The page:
Photosynthetic carbon metabolism in leaves of transgenic tobacco (Nicotiana tabacum L.) containing decreased amounts of fructose 2,6-bisphosphate

P. Scott, A. J. Lange, N. J. Kruger

Research output: Contribution to journalReview articlepeer-review

28 Scopus citations


The aim of this work was to examine the role of fructose 2,6-bisphosphate (Fru-2,6-P2) in photosynthetic carbon partitioning. The amount of Fru-2,6-P2 in leaves of tobacco (Nicotiana tabacum L. cv. Samsun) was reduced by introduction of a modified mammalian gene encoding a functional fructose-2,6-bisphosphatase (EC Expression of this gene in transgenic plants reduced the Fru-2,6-P2 content of darkened leaves to between 54% and 80% of that in untransformed plants. During the first 30 min of photosynthesis sucrose accumulated more rapidly in the transgenic lines than in the untransformed plants, whereas starch production was slower in the transgenic plants. On illumination, the proportion of (14)CO2 converted to sucrose was greater in leaf disks of transgenic lines possessing reduced amounts of Fru-2,6-P2 than in those of the control plants, and there was a corresponding decrease in the proportion of carbon assimilated to starch in the transgenic lines. Furthermore, plants with smaller amounts of Fru-2,6-P2 had lower rates of net CO2 assimilation. In illuminated leaves, decreasing the amount of Fru-2,6-P2 resulted in greater amounts of hexose phosphates, but smaller amounts of 3-phosphoglycerate and dihydroxyacetone phosphate. These differences are interpreted in terms of decreased inhibition of cytosolic fructose-1,6-bisphosphatase resulting from the lowered Fru-2,6-P2 content. The data provide direct evidence for the importance of Fru-2,6-P2 in co-ordinating chloroplastic and cytosolic carbohydrate metabolism in leaves in the light.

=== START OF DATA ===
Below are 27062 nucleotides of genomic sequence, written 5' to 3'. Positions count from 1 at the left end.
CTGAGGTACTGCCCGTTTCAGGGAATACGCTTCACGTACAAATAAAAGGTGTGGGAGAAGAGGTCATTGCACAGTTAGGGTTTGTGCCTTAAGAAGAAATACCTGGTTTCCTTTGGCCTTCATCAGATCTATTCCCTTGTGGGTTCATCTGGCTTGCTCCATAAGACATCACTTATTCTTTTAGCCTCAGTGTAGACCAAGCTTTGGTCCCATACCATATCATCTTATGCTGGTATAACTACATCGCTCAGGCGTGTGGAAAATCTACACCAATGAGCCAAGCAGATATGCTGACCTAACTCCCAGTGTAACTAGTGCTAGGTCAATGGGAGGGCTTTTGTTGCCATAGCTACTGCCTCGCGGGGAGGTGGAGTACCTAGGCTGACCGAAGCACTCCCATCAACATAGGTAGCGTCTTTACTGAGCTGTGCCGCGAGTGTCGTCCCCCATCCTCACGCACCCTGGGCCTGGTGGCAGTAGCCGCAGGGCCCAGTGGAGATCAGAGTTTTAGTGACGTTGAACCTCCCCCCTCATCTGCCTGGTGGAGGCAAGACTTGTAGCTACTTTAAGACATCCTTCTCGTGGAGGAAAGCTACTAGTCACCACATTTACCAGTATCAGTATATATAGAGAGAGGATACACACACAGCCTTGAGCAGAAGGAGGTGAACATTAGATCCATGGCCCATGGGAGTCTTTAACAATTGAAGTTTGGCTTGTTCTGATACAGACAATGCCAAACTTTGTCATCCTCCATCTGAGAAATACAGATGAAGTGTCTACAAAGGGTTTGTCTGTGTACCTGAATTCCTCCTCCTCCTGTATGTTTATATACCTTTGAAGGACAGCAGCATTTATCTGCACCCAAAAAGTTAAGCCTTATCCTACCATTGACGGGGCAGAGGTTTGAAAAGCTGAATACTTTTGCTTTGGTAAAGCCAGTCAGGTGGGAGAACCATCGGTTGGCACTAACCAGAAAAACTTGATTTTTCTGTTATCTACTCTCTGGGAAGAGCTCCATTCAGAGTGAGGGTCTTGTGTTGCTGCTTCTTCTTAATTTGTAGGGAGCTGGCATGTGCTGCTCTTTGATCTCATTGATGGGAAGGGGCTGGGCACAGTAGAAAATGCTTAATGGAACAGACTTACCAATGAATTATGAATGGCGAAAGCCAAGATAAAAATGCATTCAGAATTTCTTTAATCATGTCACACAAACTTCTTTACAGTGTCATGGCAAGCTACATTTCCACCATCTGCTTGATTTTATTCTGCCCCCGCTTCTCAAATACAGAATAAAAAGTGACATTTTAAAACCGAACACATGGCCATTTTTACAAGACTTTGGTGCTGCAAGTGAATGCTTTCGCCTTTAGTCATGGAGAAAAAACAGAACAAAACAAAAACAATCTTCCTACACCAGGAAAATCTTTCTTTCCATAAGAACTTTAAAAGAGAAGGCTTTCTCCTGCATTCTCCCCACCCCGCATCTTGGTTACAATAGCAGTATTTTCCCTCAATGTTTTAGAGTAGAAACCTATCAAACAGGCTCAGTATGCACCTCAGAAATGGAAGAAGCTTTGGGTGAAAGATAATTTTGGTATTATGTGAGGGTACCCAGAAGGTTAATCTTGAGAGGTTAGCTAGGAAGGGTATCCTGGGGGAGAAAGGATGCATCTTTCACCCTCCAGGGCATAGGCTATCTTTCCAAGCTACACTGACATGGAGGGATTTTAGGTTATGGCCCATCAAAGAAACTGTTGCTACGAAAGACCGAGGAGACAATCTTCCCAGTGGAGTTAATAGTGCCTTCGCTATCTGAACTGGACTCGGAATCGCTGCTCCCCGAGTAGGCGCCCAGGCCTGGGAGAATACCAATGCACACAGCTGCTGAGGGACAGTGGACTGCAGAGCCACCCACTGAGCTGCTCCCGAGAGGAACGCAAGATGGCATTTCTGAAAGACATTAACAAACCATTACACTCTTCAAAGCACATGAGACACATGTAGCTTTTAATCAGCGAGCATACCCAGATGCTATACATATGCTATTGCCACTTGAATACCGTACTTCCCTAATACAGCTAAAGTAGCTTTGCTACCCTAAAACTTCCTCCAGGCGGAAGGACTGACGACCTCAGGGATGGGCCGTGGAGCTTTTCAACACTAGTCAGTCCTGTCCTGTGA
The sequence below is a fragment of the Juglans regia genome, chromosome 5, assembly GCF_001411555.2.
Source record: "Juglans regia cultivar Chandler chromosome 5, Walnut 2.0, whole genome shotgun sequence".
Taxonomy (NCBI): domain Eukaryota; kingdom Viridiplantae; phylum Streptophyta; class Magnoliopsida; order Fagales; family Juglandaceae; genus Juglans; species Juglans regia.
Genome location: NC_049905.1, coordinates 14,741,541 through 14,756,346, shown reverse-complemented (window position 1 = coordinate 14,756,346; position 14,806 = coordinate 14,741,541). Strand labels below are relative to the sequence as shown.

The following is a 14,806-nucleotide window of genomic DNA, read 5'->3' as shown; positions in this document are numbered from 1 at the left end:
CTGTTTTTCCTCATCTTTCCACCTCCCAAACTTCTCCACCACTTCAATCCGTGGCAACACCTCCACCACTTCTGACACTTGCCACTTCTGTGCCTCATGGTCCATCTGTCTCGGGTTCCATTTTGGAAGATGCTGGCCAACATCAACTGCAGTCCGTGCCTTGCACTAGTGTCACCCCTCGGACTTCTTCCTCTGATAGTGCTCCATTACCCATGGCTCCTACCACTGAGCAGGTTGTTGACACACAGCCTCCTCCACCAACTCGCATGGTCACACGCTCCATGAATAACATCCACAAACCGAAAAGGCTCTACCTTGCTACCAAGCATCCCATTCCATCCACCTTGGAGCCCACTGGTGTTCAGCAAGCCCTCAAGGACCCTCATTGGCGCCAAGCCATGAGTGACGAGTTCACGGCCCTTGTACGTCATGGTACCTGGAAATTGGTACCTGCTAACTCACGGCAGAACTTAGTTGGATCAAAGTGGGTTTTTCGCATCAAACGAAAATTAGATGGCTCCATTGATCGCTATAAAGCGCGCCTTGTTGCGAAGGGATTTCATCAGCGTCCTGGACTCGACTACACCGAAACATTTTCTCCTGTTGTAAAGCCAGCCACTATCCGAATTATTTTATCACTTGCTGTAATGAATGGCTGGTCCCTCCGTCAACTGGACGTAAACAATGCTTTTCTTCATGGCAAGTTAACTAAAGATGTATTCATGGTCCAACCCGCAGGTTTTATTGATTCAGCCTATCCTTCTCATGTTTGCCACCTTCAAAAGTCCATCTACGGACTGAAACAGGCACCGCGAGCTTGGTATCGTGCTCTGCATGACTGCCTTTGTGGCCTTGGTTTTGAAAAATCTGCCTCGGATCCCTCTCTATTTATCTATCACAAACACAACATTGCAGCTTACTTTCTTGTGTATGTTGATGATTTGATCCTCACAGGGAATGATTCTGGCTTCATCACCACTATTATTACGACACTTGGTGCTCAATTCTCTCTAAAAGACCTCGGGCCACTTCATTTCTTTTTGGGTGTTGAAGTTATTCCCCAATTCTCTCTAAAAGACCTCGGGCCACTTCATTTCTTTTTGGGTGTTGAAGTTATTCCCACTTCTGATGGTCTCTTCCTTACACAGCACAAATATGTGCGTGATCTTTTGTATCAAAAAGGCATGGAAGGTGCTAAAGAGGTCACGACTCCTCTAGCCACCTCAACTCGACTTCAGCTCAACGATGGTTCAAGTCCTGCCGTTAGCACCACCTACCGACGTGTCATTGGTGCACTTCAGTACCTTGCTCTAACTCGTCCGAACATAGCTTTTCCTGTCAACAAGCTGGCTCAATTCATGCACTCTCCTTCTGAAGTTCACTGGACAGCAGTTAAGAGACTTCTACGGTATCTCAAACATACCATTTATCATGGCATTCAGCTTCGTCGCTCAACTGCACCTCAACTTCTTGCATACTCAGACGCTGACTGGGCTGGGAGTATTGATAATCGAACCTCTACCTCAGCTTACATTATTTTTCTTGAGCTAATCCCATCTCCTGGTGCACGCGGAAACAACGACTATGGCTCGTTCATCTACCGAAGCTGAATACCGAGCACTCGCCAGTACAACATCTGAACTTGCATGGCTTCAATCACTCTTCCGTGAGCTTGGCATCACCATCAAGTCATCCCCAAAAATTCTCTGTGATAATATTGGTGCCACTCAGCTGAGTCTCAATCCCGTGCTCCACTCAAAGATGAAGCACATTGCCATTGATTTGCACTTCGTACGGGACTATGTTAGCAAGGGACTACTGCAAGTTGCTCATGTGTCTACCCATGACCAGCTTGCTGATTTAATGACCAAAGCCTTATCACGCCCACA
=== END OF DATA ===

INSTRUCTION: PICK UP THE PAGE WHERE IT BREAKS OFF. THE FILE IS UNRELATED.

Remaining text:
Original languageEnglish (US)
Pages (from-to)864-873
Number of pages10
Issue number6
StatePublished - 2000

Bibliographical note

Funding Information:
This research was supported by the Biotechnology and Biological Sciences Research Council (formerly Agriculture and Food Research Council, grant No. PG43/531), and the Royal Society, UK. We thank Dr. P. Mullineaux (John Innes Centre) for providing plasmid pJIT62, Dr. M.A.J. Parry (IACR Rothamsted) for supplying Rubisco antibodies, Dr. M.R. Truesdale (University of Sussex) for performing chlorophyll determinations and V. Tekin (University of Oxford) for technical assistance throughout this work. We are deeply grateful to Prof. Simon Pilkis (deceased) for his encouragement and advice during the early stages of this study.

Copyright 2018 Elsevier B.V., All rights reserved.


  • Carbon partitioning
  • Fructose 2,6-bisphosphate
  • Fructose-2,6-bisphosphatase
  • Nicotiana (transgenic)
  • Photosynthesis
  • Sucrose synthesis

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